Walking a couple of blocks, we checked out the rest of what Michael Walsh, Waterford City and County Council chief executive, has been working on for the past seven years. He has had a vision for the city, rebranding it with the tagline "Waterford, Where Ireland Begins," gussying up a constellation of attractions anchored by thousand-year-old Viking walls and the 12th century landmark Reginald's Tower, the first in a trio of museums that make up the Waterford Treasures. The tower houses things like a full set of weapons from a Viking warrior's grave, the only set to survive in Ireland.

The Reg Bar is adjacent, a rooftop charmer overlooking the quay where Ragnall the Viking (Reginald is his Anglified name) invaded Waterford in 914 A.D., as well as a hand-carved re-created Viking longboat, a project of a local youth group a few years back. At the Reg, you can sample local craft beers or an array of whiskeys (of note: the single pot still 12-year-old Redbreast), then follow with something more rib-sticking like steamed South Coast mussels or local Harty oysters with house-made brown bread and a pint of Guinness, a repast augmented by live music every night.

Next up was Waterford's Medieval Museum, definitely the place to spend the lion's share of your time. It's just a few years old, a new museum wrapped around a medieval structure built in 1270, with expertly displayed and explicated insane treasures like the 4 ½-yard cowhide Great Charter Roll dating to 1372 as well as a collection of 15th century cloth-of-gold liturgical vestments that give Cher and Lady Gaga something to fret over.

Intricate and awe-inspiring, they lay buried underground for more than 120 years, unearthed and now lit so beautifully it's as if museumgoers are witnessing some kind of real-time clothing delivery from on high. Our tour guide, Derek McGrath, walked us past Edward IV's sword, Henry VIII's red velvet "Cap of Maintenance" from 1536 (the only existing clothing from that king, you'd definitely recognize the hat) and so many other treasures (the Great Parchment Book) that I got treasure fatigue.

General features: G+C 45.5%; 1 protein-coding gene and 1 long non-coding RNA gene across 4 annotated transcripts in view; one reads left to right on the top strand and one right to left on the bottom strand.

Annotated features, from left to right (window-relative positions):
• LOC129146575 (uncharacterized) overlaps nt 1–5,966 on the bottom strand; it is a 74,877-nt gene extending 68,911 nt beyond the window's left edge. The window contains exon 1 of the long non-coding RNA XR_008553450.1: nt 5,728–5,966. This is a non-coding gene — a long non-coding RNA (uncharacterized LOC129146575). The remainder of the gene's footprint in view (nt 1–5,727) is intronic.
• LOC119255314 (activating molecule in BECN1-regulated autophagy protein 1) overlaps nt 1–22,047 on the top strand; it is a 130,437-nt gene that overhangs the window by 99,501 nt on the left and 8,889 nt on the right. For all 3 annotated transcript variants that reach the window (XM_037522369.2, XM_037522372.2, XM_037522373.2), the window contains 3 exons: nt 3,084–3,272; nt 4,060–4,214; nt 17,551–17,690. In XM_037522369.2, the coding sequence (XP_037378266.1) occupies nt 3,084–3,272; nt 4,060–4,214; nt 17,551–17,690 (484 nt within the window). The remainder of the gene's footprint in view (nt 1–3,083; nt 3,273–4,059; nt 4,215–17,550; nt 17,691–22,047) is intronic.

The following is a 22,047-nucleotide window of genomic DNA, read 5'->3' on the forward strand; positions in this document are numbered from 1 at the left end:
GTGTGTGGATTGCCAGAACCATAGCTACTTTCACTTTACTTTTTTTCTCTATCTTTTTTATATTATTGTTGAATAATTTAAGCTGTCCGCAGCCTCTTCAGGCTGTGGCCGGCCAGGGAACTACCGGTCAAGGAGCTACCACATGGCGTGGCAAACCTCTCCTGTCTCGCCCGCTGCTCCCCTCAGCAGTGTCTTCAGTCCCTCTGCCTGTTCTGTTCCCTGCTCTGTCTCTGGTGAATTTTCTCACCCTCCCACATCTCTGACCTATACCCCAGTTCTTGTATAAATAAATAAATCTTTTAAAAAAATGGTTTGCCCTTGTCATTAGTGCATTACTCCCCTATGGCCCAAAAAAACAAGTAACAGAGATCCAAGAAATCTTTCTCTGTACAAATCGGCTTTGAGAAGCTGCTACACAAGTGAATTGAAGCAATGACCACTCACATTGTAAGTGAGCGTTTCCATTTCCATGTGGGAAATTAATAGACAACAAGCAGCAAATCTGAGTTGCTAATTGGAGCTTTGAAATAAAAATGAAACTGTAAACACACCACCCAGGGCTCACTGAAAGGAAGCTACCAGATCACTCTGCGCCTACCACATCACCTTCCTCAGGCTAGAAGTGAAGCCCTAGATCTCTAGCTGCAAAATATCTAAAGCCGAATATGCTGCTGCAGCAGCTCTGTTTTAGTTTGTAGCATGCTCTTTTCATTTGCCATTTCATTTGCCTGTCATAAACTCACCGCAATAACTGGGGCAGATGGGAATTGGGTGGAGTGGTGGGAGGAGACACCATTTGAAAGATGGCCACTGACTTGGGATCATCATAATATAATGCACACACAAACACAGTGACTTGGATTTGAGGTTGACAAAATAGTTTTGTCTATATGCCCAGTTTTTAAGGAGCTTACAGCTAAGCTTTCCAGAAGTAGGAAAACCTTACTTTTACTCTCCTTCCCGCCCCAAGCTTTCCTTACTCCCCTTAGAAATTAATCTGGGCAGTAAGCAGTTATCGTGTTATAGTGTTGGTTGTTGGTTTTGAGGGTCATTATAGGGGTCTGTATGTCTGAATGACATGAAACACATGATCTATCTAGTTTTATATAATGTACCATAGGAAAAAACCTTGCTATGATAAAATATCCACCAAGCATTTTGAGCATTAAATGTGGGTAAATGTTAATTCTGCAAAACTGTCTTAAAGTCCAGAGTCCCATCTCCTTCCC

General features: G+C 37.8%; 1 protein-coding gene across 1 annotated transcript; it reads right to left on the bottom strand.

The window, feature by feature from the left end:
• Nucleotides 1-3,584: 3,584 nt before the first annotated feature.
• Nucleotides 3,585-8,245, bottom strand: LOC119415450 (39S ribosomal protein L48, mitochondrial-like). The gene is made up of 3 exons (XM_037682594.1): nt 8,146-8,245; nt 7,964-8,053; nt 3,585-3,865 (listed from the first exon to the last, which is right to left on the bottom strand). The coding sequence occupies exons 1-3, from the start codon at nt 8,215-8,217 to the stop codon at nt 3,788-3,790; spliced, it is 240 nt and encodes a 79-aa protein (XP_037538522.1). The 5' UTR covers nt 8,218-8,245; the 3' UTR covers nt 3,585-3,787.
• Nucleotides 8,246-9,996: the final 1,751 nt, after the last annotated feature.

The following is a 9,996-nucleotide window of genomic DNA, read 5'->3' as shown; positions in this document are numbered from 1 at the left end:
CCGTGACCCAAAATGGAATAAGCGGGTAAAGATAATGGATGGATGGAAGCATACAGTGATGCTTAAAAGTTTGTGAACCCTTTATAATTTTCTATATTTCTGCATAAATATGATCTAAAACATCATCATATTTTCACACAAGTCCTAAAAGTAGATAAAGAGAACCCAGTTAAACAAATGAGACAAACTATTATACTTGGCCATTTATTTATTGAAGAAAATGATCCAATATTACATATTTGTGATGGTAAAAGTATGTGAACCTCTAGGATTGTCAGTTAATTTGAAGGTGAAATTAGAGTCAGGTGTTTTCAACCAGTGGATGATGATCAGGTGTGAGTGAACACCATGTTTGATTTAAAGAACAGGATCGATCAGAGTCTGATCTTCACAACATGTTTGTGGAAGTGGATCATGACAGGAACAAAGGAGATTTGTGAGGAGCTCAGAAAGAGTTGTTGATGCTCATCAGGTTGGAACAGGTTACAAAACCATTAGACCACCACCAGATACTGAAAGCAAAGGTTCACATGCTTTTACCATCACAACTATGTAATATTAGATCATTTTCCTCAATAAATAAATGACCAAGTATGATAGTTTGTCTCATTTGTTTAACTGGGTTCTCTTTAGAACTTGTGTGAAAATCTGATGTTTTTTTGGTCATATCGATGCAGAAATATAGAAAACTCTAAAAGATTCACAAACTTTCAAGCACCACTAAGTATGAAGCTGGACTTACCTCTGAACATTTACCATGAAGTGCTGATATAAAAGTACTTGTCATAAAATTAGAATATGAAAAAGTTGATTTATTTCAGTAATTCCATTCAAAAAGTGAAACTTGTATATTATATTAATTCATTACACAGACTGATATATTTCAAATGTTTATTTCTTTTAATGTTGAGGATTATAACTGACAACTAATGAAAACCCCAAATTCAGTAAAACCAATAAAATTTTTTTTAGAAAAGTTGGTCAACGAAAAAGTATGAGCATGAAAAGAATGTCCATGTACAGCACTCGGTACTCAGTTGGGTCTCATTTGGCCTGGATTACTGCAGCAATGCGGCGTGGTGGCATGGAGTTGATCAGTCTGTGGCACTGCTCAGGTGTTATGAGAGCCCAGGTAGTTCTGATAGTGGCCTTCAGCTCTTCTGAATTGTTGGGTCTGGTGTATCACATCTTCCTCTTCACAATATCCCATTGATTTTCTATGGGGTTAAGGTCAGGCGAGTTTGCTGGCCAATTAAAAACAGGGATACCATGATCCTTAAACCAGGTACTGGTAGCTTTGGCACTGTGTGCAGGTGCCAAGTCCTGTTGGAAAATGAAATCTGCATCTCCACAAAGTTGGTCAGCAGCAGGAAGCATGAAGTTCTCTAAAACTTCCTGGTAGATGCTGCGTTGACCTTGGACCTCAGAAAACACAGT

The nearby Bishop's Palace Museum is a 250-year-old Georgian structure containing artifacts dating from 17th century Waterford to the 1970s (including a lock of Napoleon's hair and the oldest surviving piece of Waterford crystal, a fancy Penrose decanter made in 1789). Be forewarned: Bishop's Palace has period-costumed re-enactors sharing the history of Waterford. As with pirate dinner theaters and Medieval Times, re-enactors cause rash and dry mouth in some visitors, but it's a stunning building, built by Bishop Este in 1741, filled with opulent giltwood mirrors and Waterford crystal chandeliers.

We scooted through 1,000 years in about four hours, emerging with a clear sense that Waterford was once a more important city than Dublin. These days, with a population of 96,000, Waterford is the largest city in the country's southeast. With a slightly gritty waterfront where freighters offload cargo, and a historic bias toward workaday pubs over touristy cafes, it feels like a city at the cusp of its next phase.